Adding sysfs support to a driver

A month or so back i had given an example of how to add support for a device using the platform bus framework, which as such mainly showed how exactly platform framework worked and what it was used for. In the driver i wrote, i provided access to the required values using the ioctl calls. The ioctl() calls are not a recommended way of doing this. These days drivers provide the data and control to the user space through the sysfs interface. As the Linux Kernel Development book mentions “The sysfs file system is currently the place for implementing functionality previously reserved for ioctl() calls on device nodes or the procfs filesystem“. This post will show how to make possible what we tried to achieve in the https://coherentmusings.wordpress.com/2013/12/13/how-to-write-a-platform-devicedriver-adc-driver-using-wm97xx-codec/ article in a much easier way using the sysfs interface. Please refer that article before reading further.

For learning about the sysfs interface and what it is, refer to the The Linux Device Model chapter of the Linux Device Drivers book or the Devices and Modules chapter of the Linux Kernel Development book by Robert Love.

Some other documentation can be found at the below links:

1. http://lxr.free-electrons.com/source/Documentation/driver-model/device.txt?v=3.12;a=arm

2. http://lxr.free-electrons.com/source/Documentation/filesystems/sysfs.txt

The core driver file to which we will make the changes is on the below link:

http://lxr.free-electrons.com/source/drivers/input/touchscreen/wm97xx-core.c

The below change was made to the probe function of the core driver file


if ( device_create_file(wm->dev, &dev_attr_adc_channel1) != 0 )
{
    printk(KERN_ALERT "Sysfs Attribute Creation failed for ADC Channel1\n");
}

if ( device_create_file(wm->dev, &dev_attr_adc_channel2) != 0 )
{
    printk(KERN_ALERT "Sysfs Attribute Creation failed for ADC Channel2\n");
}

if ( device_create_file(wm->dev, &dev_attr_adc_channel3) != 0 )
{
    printk(KERN_ALERT "Sysfs Attribute Creation failed for ADC Channel3\n");
}

if ( device_create_file(wm->dev, &dev_attr_adc_channel4) != 0 )
{
    printk(KERN_ALERT "Sysfs Attribute Creation failed for ADC Channel4\n");
}

The following was added to the core driver file to access the ADC data via sysfs attributes.


static ssize_t adc_channel1_show(struct device *child, struct device_attribute *attr, char *buf)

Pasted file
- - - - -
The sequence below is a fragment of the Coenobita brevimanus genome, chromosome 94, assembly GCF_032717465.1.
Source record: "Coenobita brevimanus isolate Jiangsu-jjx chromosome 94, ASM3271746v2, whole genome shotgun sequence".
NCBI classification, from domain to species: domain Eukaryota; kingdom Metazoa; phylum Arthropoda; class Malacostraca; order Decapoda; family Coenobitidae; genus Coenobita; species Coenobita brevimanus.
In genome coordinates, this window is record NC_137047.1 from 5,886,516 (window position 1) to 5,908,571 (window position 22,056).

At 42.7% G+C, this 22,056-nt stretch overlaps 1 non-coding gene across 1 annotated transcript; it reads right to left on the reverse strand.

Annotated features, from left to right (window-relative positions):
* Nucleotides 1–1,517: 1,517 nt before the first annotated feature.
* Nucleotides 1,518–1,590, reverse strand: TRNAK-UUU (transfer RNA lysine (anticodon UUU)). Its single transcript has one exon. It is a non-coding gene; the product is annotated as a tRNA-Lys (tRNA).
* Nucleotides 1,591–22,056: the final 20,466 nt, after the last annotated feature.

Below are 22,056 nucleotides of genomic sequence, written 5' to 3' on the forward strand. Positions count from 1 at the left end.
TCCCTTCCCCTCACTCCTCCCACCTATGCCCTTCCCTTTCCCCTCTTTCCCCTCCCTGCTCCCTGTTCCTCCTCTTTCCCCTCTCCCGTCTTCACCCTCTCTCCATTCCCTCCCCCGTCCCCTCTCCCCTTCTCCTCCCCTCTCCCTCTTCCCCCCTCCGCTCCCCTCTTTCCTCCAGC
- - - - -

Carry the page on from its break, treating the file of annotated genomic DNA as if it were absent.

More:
{
    struct wm97xx *wm = dev_get_drvdata(child);

    return sprintf(buf, "%d\n", wm97xx_read_aux_adc(wm, WM97XX_AUX_ID1));
}

static ssize_t adc_channel2_show(struct device *child, struct device_attribute *attr, char *buf)
{
    struct wm97xx *wm = dev_get_drvdata(child);

    return sprintf(buf, "%d\n", wm97xx_read_aux_adc(wm, WM97XX_AUX_ID2));
}

static ssize_t adc_channel3_show(struct device *child, struct device_attribute *attr, char *buf)
{
    struct wm97xx *wm = dev_get_drvdata(child);

    return sprintf(buf, "%d\n", wm97xx_read_aux_adc(wm, WM97XX_AUX_ID3));
}

static ssize_t adc_channel4_show(struct device *child, struct device_attribute *attr, char *buf)
{
    struct wm97xx *wm = dev_get_drvdata(child);

    return sprintf(buf, "%d\n", wm97xx_read_aux_adc(wm, WM97XX_AUX_ID4));
}

static DEVICE_ATTR(adc_channel1, 0644, adc_channel1_show, NULL);
static DEVICE_ATTR(adc_channel2, 0644, adc_channel2_show, NULL);
static DEVICE_ATTR(adc_channel3, 0644, adc_channel3_show, NULL);
static DEVICE_ATTR(adc_channel4, 0644, adc_channel4_show, NULL);

For cleanup, the attribute removal was done in the remove function as below.


device_remove_file(wm->dev, &dev_attr_adc_channel1);
device_remove_file(wm->dev, &dev_attr_adc_channel2);
device_remove_file(wm->dev, &dev_attr_adc_channel3);
device_remove_file(wm->dev, &dev_attr_adc_channel4);

After doing the above changes, the device attributes which we added show up in the sysfs tree, which can be used to get the ADC values, as shown in the below picture. sysfs

If you compare this to what we tried to do previously, you can see how easy it is to get the ADC values as it allows a simple command like cat to access the value. Of course, you could also access the value in C code as well. Things will not always be simple like this. Here we already had a core driver, which allowed us to just add the necessary changes and get what we wanted.

Check out the below file which shows how sysfs support was added for PWM. This support landed in the 3.6 version with the following commit http://lwn.net/Articles/553755/.

http://lxr.free-electrons.com/source/drivers/pwm/sysfs.c?v=3.12;a=arm

As such the sysfs support will be provided through the framework being used. For example, for devices like ADC, the Industrial IO framework will be used and you will have the sysfs support available through that framework.

Hopefully my earlier post and this one will give you an idea on how to add and use the sysfs interface.

Something on Linux Graphics

Some good sites to learn about OpenGL. The first one is particularly good with the various explanations.

1. http://open.gl/

2. http://www.opengl-tutorial.org/

3. http://nopper.tv/norbert/opengl.html

Good explanation at the below sites for someone looking to understand about the Linux graphics stack.

1. http://blog.mecheye.net/2012/06/the-linux-graphics-stack/

2. http://magcius.github.io/xplain/article/

In case you keep up with the things going on in the Linux world and have been wondering what the hell is all this hullabaloo over X and Wayland. Read the below article on Wayland after reading the above two.

http://wayland.freedesktop.org/architecture.html